Cost-effectiveness of a mobile-phone text messaging intervention on type 2 diabetes—A randomized-controlled trial

Sheikh Mohammed Shariful Islam, Ralph Peiffer, Clara K. Chow, Ralph Maddison, Andreas Lechner, Rolf Holle, Louis Niessen, Michael Laxy

Research output: Contribution to journalArticlepeer-review

4 Scopus citations


Aims: To evaluate the cost-effectiveness of a mobile phone text messaging program for people with type 2 diabetes mellitus. Methods: We performed a generalized cost-effectiveness analysis in a randomized controlled trial in Bangladesh. Patients with type 2 diabetes were randomized (1:1) to a text messaging intervention plus standard-care or standard-care alone. Intervention participants received a text message daily for 6 months encouraging healthy lifestyles. Costs to users and the health systems were measured. The EQ-5D-3L was used to measure improvements in health-related quality-adjusted life years (QALYs). Intervention costs were expressed as average cost-effectiveness ratios (cost-per 1% unit-reduction in glycated haemoglobin HbA1c and cost per QALY gained), based on the World Health Organization cost effectiveness and strategic planning (WHO-CHOICE) method. Results: In 236 patients [mean age 48 (SD9.6) years] the adjusted difference in accumulated QALYs between the intervention and the control group over the 6-month period was 0.010 (95%CI: 0.000; 0.021). Additional costs per-patient averaged 24 international dollars (Intl.$), resulting in incremental cost-effectiveness ratios of 38 Intl.$ per % glycated haemoglobin (HbA1c) reduction and 2406 Intl.$ per QALY gained. The total intervention costs for the mobile phone text messaging program was 2842 Int.$. Conclusion: Text messaging might be a valuable addition to standard treatment for diabetes care in low-resource settings and predicted to lead an overall saving in health systems costs. Studies with longer follow-up and larger samples are needed to draw reliable conclusions.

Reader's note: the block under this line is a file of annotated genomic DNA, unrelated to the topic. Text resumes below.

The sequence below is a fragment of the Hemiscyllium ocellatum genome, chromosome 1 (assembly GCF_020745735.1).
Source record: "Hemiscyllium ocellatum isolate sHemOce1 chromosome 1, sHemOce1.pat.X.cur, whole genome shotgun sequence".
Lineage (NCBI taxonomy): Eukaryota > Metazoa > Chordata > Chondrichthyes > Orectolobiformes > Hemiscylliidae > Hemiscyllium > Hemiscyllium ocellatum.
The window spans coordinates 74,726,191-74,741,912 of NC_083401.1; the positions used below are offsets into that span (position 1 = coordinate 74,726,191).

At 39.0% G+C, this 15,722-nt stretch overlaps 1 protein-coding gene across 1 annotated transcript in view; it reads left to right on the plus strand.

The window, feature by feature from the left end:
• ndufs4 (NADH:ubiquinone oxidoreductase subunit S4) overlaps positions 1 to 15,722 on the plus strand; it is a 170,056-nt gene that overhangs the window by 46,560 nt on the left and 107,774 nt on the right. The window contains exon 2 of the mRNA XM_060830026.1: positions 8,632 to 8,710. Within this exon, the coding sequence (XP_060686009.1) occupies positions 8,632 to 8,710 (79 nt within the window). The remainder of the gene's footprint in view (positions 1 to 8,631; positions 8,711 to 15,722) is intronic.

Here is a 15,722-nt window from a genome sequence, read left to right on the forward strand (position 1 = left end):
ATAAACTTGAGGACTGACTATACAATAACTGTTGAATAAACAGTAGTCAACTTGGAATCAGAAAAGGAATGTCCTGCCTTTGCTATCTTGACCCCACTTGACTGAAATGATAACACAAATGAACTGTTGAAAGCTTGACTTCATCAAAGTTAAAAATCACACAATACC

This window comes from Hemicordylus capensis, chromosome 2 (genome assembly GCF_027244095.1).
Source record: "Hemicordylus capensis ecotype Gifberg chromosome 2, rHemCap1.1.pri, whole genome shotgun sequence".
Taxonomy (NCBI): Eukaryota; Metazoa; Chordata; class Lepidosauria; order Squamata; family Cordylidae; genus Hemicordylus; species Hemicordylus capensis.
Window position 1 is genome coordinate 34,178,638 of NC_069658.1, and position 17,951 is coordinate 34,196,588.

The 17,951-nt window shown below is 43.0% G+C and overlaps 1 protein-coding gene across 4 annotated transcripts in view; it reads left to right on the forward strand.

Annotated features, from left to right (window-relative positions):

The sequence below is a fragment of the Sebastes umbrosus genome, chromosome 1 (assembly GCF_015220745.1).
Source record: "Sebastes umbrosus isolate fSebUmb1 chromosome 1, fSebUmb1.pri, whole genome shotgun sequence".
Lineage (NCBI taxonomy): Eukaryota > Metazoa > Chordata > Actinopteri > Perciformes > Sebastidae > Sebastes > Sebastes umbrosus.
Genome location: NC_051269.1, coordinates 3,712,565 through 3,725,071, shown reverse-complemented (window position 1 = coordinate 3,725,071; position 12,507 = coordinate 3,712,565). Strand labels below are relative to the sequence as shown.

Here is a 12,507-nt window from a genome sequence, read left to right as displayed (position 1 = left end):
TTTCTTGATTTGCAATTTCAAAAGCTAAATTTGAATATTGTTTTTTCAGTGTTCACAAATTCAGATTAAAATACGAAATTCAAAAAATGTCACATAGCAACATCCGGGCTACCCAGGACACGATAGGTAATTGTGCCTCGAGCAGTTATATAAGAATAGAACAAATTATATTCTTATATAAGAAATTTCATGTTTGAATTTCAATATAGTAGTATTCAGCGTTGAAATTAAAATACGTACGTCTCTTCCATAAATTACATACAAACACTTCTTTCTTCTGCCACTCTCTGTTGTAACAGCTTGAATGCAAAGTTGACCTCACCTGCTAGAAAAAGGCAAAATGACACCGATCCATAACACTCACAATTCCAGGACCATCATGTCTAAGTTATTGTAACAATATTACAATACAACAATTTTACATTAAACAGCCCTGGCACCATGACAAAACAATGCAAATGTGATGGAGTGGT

Original languageEnglish (US)
Pages (from-to)79-85
Number of pages7
JournalHealth Policy and Technology
Issue number1
StatePublished - Mar 2020


  • Chronic diseases
  • Economic evaluation
  • Health systems
  • Low- and middle-income countries
  • Quality-adjusted life years
  • Willingness-to-pay
  • mHealth

ASJC Scopus subject areas

  • Biomedical Engineering
  • Health Policy


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